Various Areas of Research

  • For The Fonts:
    • Font formats
    • Encoding standards (such as Unicode)
    • Scalable Vector Graphics (SVG)
  • For server technology:
    • RESTful APIs
    • WordPress Plugins
    • Server-side rendering of SVGs
  • For language data organization:
    • Hierarchical/Graph Database Technology

Books I’m Using/Reading

I’m not too worried about the fonts and SVG (other than the potential quality of the rasterized SVG files themselves for bitmap/sprite based fonts.) For that, I’m currently reading a book I acquired through Amazon titled Fonts & Encodings by Yannis Haralambous.

This book is enabling me to finally understand a specification as complex as Unicode, it’s history, and what goes into making functional fonts in various formats. I think it’s a fascinating book and definitely recommend it. Unfortunately, I don’t have any kind of affiliate account with Amazon that you might use to help support me, however, it’s something I’m looking into.

I’ve also read RESTful Web Services by Leonard Richardson and Sam Ruby and published by O’Reilly previously, but I’m going to be going back over it some to reacquaint myself with the technologies and ideas at hand.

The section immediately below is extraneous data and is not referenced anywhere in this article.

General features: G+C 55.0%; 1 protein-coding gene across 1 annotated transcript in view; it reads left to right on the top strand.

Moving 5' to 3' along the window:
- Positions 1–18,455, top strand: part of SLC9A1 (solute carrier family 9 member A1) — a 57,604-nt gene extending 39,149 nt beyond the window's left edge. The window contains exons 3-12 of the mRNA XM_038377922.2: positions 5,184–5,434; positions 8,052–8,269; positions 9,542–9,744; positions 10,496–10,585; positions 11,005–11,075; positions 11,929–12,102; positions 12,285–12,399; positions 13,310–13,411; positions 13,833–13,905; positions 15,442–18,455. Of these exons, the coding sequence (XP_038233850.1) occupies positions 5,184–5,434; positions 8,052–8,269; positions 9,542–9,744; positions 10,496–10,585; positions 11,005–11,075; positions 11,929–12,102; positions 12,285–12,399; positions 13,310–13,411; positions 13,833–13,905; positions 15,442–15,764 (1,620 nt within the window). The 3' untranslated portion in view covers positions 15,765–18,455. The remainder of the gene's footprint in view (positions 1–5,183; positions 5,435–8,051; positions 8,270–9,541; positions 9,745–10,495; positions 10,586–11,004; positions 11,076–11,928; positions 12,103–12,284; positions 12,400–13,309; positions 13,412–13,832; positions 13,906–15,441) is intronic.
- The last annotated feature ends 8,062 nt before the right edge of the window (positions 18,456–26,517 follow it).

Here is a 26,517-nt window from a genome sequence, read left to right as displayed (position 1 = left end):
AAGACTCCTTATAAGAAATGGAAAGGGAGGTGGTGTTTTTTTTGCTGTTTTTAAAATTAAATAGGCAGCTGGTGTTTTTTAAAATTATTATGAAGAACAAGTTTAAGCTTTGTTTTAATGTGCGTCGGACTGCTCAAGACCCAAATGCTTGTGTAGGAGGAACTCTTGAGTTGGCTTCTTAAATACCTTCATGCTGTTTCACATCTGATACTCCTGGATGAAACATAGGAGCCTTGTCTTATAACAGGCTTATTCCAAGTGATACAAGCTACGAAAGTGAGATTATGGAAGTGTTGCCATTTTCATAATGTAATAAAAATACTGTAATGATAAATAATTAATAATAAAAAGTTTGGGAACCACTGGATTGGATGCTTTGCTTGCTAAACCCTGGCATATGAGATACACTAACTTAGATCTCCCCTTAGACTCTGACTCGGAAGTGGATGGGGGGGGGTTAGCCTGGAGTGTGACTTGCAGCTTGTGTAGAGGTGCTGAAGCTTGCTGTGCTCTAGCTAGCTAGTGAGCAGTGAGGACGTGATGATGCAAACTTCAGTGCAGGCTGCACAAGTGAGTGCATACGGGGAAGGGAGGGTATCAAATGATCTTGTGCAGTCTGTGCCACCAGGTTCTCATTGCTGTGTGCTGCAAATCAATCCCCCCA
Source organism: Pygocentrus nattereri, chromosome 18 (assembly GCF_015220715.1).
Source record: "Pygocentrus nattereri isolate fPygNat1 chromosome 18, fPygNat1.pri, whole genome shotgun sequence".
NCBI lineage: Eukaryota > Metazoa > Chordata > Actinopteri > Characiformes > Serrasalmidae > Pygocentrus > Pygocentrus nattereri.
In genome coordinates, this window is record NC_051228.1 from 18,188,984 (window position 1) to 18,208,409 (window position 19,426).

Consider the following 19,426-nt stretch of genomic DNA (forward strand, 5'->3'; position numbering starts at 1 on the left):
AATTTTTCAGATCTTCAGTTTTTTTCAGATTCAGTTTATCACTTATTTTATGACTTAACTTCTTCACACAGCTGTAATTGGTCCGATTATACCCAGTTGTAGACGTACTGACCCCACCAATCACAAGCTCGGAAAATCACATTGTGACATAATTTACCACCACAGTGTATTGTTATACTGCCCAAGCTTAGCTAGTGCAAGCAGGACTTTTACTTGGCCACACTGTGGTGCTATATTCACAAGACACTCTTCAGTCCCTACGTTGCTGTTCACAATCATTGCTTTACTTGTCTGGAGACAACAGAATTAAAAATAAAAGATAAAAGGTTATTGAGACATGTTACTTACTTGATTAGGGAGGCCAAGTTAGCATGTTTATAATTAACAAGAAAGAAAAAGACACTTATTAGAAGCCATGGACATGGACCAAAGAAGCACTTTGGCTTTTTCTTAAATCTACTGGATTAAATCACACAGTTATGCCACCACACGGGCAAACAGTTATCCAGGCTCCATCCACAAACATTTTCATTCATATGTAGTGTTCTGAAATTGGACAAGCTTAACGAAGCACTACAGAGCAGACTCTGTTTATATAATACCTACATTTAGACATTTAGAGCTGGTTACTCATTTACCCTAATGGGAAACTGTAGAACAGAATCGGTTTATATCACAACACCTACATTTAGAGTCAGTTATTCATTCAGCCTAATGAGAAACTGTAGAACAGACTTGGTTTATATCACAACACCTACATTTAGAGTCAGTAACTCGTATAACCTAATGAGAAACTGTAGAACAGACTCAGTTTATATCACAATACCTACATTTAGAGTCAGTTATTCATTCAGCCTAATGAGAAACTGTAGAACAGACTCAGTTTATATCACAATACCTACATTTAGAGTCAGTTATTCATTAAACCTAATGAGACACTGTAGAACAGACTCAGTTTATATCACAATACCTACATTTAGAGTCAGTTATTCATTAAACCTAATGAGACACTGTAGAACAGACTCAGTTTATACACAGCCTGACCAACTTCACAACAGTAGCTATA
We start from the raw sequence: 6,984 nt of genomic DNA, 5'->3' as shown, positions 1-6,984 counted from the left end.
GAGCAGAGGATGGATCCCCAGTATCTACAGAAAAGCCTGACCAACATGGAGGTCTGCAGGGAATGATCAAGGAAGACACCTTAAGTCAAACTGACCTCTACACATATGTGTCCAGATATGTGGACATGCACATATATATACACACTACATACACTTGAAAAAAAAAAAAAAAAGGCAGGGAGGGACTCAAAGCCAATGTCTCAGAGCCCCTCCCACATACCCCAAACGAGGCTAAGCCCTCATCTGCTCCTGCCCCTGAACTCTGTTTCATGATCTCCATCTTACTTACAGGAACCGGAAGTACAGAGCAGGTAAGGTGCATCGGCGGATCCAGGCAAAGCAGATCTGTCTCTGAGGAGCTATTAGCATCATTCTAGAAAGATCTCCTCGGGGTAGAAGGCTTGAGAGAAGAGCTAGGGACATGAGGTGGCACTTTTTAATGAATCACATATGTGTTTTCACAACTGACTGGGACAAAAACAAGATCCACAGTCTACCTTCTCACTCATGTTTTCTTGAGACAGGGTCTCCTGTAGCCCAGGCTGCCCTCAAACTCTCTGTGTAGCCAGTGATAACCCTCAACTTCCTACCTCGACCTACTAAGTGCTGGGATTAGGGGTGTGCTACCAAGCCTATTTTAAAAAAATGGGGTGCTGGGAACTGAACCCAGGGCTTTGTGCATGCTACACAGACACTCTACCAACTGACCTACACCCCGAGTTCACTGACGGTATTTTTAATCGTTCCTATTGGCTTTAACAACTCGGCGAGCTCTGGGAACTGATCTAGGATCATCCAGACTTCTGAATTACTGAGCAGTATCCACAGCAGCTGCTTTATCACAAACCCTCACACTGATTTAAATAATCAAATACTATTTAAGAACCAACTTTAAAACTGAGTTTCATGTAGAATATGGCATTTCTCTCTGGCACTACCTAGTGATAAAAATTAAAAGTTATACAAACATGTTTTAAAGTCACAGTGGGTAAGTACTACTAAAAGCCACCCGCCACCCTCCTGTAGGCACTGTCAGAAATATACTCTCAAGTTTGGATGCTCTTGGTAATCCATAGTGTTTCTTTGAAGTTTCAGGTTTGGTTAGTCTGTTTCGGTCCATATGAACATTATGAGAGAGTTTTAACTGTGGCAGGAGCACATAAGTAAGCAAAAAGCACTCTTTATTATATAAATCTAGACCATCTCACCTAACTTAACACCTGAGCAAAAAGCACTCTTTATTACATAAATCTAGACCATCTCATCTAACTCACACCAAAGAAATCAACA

A Database Of Codifications

I’m also researching SQL (or NoSQL?) databases in an attempt to figure out what may be a potential best fit for the database of ideograms (being canon encodings of codifications) that I want to construct for the language (and also maintained by the Chraki Language Server.) If you remember from the article about codifications, they are arranged in a hierarchical fashion through processes known as “disintegration and integration.” I hope to be able to mirror these relationships in a database in such a way that that information can be pulled, modified, put, and memorized using a sort of “chraki language server terminal.” In other words, a web app.

So Much Reading…

This is just the tip of the iceberg when it comes to the amount of reading and research I must do for this project. However, it is some of the most practical reading in terms of what can give this project a leg up.

Fortunately, I read pretty well, pretty fast, and pretty thoroughly. I read the 1400+ page tome Learning Python in a matter of a couple of weeks, and in fact, that’s how I learned to program in Python! So, this isn’t a huge setback for me, don’t worry.

Well, that’s the latest Chraki news. Stay tuned, same Chraki time, same Chraki channel ~ Asher

Photo by Nathan Anderson on Unsplash